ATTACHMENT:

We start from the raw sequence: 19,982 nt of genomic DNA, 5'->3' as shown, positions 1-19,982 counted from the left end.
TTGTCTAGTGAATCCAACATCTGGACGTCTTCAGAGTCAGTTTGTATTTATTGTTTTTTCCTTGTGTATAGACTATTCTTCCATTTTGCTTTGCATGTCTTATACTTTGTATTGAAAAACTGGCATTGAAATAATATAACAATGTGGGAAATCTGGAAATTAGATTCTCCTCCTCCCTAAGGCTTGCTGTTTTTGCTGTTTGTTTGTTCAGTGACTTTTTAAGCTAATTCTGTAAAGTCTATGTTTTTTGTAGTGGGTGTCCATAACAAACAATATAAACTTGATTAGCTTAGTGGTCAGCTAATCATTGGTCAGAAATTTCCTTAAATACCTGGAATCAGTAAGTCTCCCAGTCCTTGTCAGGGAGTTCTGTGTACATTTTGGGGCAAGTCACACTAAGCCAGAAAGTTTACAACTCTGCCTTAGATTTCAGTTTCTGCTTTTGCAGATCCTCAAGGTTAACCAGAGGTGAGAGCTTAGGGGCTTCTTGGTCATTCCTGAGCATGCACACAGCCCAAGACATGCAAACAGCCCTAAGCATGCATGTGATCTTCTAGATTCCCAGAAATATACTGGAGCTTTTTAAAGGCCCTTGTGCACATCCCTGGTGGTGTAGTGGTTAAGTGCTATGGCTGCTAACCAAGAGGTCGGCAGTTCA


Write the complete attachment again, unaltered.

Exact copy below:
We start from the raw sequence: 19,982 nt of genomic DNA, 5'->3' as shown, positions 1-19,982 counted from the left end.
TTGTCTAGTGAATCCAACATCTGGACGTCTTCAGAGTCAGTTTGTATTTATTGTTTTTTCCTTGTGTATAGACTATTCTTCCATTTTGCTTTGCATGTCTTATACTTTGTATTGAAAAACTGGCATTGAAATAATATAACAATGTGGGAAATCTGGAAATTAGATTCTCCTCCTCCCTAAGGCTTGCTGTTTTTGCTGTTTGTTTGTTCAGTGACTTTTTAAGCTAATTCTGTAAAGTCTATGTTTTTTGTAGTGGGTGTCCATAACAAACAATATAAACTTGATTAGCTTAGTGGTCAGCTAATCATTGGTCAGAAATTTCCTTAAATACCTGGAATCAGTAAGTCTCCCAGTCCTTGTCAGGGAGTTCTGTGTACATTTTGGGGCAAGTCACACTAAGCCAGAAAGTTTACAACTCTGCCTTAGATTTCAGTTTCTGCTTTTGCAGATCCTCAAGGTTAACCAGAGGTGAGAGCTTAGGGGCTTCTTGGTCATTCCTGAGCATGCACACAGCCCAAGACATGCAAACAGCCCTAAGCATGCATGTGATCTTCTAGATTCCCAGAAATATACTGGAGCTTTTTAAAGGCCCTTGTGCACATCCCTGGTGGTGTAGTGGTTAAGTGCTATGGCTGCTAACCAAGAGGTCGGCAGTTCA